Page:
TICO BULL – Here is another idiotproof change gone terribly wrong: the direct collection of the airport tax by the airlines in Costa Rica.
Over a month ago it was announced that on December 3 (2014), yesterday, the US$29 departure at the San José and Liberia airports would be included in the cost of the air ticket.
Perfect, for it meant no more lines at the airport tax counter, a savings of between 10 and 20 minutes, especially for the early morning flights when passenger volume is greatest. It also meant not having to have that extra cash on hand.
Many have taken to paying the extra $5 charged at some hotels just to avoid the line. Or like the friend who visits Costa Rica often, his first rule of business in the country, after checking in to this hotel and unpacking, is head to the bank to pay the tax.
So, the direct collection is a welcome change, a change that affects some two million people a year that use the international airports.
But, in true “Tico” style, the change is not going so simple.
While we (the news media) were telling the world about the change, in reality, nothing had changed.
All the news sources Wednesday morning made reference to the change, no more lines to pay the airport tax. But, by the afternoon we started to learn the reality, yes, the lines will continue for a few months more, as we were told by the president of the airline association in Costa Rica.
You see, as Mario Zamora explained, the tax collection by the airlines is voluntary and are not required to make the change; that only 5 of the 16 airlines that operate out of Costa Rica have actually signed a deal with Bancredito to deposit the collection; and since it is voluntary, the airlines themselves will decide when (and I assume, if) they will start collecting.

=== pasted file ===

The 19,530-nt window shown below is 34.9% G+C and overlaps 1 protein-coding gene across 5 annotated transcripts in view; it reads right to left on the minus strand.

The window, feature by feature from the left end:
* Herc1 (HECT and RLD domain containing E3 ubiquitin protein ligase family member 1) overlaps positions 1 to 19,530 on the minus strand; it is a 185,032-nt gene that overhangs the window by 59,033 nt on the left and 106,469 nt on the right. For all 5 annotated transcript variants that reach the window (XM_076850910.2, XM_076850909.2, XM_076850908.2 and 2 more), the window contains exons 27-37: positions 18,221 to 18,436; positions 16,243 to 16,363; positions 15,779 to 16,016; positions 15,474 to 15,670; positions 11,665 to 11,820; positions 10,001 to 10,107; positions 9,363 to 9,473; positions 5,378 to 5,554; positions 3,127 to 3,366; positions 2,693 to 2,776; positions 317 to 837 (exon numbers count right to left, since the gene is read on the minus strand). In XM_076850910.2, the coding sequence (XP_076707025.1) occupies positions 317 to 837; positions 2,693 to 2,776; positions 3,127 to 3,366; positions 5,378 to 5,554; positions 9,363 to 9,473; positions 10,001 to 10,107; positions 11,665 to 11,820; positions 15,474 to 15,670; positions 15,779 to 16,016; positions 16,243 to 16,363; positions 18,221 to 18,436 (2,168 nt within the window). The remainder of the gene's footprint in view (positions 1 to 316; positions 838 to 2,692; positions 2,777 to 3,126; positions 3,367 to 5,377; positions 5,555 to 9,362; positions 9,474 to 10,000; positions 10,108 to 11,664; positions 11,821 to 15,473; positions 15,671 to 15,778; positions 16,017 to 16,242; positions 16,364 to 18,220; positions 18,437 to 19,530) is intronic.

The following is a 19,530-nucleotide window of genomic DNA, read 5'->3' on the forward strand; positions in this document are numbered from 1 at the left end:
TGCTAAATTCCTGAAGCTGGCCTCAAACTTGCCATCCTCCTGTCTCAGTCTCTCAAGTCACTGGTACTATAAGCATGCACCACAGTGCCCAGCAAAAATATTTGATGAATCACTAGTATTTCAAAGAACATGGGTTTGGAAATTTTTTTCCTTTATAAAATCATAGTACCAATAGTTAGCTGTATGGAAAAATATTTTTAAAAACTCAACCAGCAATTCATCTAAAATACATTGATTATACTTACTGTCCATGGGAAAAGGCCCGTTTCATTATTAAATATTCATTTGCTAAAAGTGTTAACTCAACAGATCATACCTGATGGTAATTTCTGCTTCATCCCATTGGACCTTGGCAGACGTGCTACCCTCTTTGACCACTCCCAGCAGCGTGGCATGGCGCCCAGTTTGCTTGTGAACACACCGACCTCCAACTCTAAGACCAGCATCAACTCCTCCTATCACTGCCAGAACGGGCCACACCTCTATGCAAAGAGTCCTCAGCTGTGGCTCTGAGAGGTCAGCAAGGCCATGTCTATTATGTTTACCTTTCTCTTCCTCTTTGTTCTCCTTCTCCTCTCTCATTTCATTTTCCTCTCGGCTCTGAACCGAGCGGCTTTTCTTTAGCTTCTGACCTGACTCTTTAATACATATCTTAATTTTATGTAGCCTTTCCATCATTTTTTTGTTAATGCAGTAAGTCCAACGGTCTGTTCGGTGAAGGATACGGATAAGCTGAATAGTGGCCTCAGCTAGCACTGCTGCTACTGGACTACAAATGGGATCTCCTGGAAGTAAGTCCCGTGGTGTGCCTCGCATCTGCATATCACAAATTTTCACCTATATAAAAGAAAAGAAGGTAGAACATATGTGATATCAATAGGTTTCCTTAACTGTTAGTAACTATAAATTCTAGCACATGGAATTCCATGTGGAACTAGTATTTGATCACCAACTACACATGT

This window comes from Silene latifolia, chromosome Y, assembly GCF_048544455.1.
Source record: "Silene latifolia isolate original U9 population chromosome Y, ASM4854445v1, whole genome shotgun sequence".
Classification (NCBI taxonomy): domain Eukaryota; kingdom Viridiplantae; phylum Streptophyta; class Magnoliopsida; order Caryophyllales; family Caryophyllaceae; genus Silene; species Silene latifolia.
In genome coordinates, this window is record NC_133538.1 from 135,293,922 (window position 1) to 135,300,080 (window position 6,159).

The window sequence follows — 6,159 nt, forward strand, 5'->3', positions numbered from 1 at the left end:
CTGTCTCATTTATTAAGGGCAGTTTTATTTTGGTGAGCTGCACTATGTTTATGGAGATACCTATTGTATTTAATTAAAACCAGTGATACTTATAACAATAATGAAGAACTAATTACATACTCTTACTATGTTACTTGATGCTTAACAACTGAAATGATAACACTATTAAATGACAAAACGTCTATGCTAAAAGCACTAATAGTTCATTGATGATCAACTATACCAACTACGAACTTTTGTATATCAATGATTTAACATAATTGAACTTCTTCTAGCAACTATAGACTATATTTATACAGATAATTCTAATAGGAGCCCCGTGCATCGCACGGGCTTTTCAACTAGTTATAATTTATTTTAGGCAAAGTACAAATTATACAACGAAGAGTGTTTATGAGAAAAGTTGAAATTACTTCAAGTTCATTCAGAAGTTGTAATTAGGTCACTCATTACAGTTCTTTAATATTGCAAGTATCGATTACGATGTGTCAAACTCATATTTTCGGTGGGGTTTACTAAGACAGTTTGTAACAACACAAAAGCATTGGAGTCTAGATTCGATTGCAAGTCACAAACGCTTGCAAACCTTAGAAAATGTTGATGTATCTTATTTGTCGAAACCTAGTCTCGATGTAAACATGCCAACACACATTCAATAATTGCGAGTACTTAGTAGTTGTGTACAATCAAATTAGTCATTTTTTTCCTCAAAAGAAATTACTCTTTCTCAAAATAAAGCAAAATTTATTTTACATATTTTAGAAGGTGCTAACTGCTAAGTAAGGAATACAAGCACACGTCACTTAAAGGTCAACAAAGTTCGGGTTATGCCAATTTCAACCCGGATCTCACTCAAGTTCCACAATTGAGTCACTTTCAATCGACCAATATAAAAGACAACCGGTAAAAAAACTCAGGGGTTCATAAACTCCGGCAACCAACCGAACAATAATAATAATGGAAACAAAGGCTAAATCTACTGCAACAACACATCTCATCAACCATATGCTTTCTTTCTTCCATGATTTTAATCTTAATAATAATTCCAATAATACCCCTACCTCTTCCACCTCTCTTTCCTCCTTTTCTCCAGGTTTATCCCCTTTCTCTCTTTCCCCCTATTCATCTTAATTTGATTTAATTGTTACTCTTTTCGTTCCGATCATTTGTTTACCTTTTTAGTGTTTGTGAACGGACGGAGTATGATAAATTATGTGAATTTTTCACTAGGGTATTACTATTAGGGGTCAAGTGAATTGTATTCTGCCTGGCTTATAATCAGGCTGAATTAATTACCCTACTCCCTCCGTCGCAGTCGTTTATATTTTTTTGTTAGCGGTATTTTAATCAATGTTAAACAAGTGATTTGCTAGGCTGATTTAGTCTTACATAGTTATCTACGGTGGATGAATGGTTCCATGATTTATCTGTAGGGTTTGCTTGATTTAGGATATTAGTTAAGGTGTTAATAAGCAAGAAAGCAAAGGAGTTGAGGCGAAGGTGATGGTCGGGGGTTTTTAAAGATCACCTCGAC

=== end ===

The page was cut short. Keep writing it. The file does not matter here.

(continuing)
Now, just imagine the thousands of confused passengers, the majority foreigners, who will have yet another bonehead story to tell about Costa Rica.
Come on, can’t we get just one thing right? Does everything have to be made so difficult? How hard can it be?
The simple truth is that there are just too many cooks stirring the pot and no one to take responsibility, not only in this case, but in everything that is done in the country.
In this case there is Aeris, the manager of the airport; Aviación Civin (Civil Aviation) that licenses airlines and air regulations; the Ministerio de Hacienda (Ministry of Finance), the sole beneficiary of the tax; the Bancredito, the semi-state bank that collects the tax and remits to the state coffers, making a commission on each transaction; the airlines; the airline association; the janitor who cleans the toilets at the airport; and many, many others working the system.
Pura Vida, Mae1